The odds of selling a home on the Eastside in January, 2010 ranged from a low of 12% to a high of 28%, with an average 21% absorption rate. (The absorption rate is the number of homes for sale in any given month divided by the actual number of homes sold that month.)
January, 2010 2588 homes for sale, 539 homes sold, 27% odds of selling.
December, 2009 2584 homes for sale, 419(now 358) homes sold 16%(Now 14%) odds of selling.*
January, 2009, 3144 homes for sale 248 homes sold 9% odds of selling.
*Adjusted from previous month’s numbers to reflect the actual number of homes sold and closed. Each month some sales fall apart and don’t close. A lower number of home sales may be reported at a later date to show the actual number of sales that did close. (see explanation below)
January, 2009 Seattle-Eastside real estate market compared to January, 2010:
- Home sales were up in all Seattle-Eastside cities.
- The number of homes for sale dropped to the lowest number since February, 2007.
- The median price was down by 1.8%. (Keep in mind this is comparing last January’s numbers to this January and is not an indication of the total drop in price for the year.)
- Home sales on Seattle’s Eastside: up 76%!
- Number of homes for sale on Seattle’s Eastside: down 27%
Best odds of selling: Redmond, near Microsoft, and East Bellevue are back on top as the areas with the greatest odds of selling. Twenty eight percent of the homes got offers. Last month the area had the worst odds on the eastside.
Worst odds of selling: West Bellevue with only 12% of the homes getting accepted offers.
Biggest increase in sales from last year: Redmond, near Microsoft, and East Bellevue with 103% increase in the number of home sales from last year.
Smallest increase in sales from last year: West Bellevue, with a 35% increase in home sales over last year.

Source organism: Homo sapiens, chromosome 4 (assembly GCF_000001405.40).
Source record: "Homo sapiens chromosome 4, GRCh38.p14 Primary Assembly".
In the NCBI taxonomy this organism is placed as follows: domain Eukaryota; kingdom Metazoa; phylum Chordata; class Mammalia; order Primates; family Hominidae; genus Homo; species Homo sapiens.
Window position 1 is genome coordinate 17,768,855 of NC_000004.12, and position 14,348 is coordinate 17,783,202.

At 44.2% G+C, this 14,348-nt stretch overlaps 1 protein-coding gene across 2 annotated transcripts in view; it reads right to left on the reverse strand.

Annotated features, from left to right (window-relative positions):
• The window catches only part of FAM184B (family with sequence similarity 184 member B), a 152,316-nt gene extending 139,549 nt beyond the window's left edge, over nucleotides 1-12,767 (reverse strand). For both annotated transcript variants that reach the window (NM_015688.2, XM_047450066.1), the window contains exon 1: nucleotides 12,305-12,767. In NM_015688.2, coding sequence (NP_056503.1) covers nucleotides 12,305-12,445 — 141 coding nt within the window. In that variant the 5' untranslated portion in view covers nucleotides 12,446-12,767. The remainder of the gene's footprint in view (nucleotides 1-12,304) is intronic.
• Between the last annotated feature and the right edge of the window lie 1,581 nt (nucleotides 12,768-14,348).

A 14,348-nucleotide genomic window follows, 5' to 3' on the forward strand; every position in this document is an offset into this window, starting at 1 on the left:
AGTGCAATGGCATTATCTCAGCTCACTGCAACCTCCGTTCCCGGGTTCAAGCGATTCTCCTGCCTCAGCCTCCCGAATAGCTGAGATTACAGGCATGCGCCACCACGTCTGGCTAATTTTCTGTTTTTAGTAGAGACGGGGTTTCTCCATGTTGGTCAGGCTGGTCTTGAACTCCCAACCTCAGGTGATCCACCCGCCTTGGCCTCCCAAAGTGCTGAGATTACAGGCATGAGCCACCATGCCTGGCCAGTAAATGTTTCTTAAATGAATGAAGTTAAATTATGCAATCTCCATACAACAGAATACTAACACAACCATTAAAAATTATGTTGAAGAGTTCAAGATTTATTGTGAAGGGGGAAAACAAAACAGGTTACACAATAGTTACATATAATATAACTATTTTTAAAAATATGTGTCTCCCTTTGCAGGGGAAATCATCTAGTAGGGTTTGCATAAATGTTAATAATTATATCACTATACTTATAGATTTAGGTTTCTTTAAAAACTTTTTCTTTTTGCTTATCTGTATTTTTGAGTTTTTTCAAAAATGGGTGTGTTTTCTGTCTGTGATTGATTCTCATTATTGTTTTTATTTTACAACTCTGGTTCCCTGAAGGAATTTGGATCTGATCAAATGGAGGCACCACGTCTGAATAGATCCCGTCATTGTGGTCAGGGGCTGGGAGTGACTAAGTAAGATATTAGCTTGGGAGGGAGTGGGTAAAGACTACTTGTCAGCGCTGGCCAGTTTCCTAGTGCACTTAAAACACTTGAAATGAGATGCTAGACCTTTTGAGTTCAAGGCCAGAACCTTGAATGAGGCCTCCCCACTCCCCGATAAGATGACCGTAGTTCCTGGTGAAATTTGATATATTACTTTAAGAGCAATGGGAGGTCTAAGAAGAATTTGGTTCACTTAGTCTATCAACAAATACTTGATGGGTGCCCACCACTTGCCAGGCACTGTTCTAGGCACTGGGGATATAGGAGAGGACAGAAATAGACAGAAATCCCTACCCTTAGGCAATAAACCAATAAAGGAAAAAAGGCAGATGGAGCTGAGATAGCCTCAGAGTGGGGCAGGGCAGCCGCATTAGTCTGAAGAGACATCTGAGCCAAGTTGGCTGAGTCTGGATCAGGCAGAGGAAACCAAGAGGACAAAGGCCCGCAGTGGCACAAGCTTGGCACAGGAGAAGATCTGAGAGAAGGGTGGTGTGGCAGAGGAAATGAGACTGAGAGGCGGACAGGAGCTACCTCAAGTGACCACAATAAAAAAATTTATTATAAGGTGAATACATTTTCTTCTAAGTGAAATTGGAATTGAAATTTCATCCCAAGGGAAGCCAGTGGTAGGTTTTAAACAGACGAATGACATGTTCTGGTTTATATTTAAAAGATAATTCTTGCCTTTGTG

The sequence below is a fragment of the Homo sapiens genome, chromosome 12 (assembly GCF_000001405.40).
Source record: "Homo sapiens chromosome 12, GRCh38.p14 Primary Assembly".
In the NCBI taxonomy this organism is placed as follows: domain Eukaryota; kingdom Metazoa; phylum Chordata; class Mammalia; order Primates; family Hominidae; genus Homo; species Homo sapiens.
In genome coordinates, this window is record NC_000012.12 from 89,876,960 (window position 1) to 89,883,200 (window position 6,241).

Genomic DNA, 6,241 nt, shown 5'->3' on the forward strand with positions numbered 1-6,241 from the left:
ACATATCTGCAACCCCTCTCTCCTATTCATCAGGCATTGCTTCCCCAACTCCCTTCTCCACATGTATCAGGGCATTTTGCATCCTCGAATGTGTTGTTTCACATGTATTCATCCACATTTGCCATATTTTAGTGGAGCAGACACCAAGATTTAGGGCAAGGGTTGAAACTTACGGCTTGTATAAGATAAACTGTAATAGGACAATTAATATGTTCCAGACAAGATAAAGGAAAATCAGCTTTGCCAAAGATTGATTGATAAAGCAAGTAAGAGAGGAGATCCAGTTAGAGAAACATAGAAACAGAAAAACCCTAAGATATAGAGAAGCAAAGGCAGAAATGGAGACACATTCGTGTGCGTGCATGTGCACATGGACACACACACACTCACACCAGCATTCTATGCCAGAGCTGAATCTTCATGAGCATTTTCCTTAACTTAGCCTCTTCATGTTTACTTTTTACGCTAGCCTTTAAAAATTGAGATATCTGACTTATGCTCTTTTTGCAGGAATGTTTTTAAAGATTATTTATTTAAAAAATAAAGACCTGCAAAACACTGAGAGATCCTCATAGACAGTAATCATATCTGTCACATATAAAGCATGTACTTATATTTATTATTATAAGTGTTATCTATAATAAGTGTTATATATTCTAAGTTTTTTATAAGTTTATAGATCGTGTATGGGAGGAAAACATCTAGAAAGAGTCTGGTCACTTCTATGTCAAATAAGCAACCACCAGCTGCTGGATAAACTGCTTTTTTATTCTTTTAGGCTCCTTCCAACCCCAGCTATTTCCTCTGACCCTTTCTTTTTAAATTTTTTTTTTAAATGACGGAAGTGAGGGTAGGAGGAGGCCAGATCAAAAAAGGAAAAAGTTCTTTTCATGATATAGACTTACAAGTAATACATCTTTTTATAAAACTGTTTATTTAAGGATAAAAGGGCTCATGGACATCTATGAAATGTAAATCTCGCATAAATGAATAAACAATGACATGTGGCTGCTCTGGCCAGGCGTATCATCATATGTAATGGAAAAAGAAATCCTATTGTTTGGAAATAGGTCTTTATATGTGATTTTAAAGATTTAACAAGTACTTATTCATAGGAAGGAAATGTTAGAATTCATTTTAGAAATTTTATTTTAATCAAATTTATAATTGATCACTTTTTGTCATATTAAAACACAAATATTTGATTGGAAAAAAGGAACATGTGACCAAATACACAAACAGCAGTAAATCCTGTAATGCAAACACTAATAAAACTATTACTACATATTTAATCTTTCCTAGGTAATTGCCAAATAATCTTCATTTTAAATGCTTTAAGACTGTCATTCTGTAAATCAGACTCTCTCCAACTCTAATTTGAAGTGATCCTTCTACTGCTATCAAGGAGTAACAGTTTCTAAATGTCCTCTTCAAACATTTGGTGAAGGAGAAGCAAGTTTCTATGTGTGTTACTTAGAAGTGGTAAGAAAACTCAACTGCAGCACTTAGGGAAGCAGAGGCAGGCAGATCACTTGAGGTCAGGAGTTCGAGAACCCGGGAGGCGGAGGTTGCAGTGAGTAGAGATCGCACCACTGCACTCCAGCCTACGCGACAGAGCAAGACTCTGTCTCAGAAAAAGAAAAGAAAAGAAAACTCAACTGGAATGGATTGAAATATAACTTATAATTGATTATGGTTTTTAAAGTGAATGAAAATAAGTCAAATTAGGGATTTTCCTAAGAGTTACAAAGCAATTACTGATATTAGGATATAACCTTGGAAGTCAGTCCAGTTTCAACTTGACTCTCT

Decline in real estate sales from last year: None on the eastside.
The peak of homes for sale in 2008: July, 4370 homes.
The peak of homes for sale in 2009: June, 3859 homes.
The number of eastside homes for sale at the start of 2010: 2584 homes
The number of eastside homes for sale now: 2588 homes.
Rate of home sales that failed: 15%
Why home sales fail to close:
- This can be the result of inspections in which buyers and sellers do not agree, an appraisal that does not justify the sales price, lenders who do not package the loan properly or the great number of short sales that are out there.
- Short sales are sales in which the selling price for a property is less than the price owed to the bank, so the seller is “short.” Many of these offers do not stay together because it often takes months for a short sale to get approved by the bank. There’s no guarantee the bank will accept an offer. I’ve heard only 4% of the short sales actually close in King County. Since there’s a huge number on the market, if you’re someone willing to take a chance and accept that your offer may never be looked at or accepted, then a short sale may be a way to go. With the extension of the home buyer tax credit, home buyers have more time to go after short sales. However, months may still be needed to get the short sale closed, if it is to close at all. Since most buyers truly want to purchase a home and close on it, I would recommend NOT making offers on short sales. I’d also recommend reading as much as you can about short sales before attempting to make an offer on a short sale. This way you’ll be prepared if you choose to go the route of a short sale.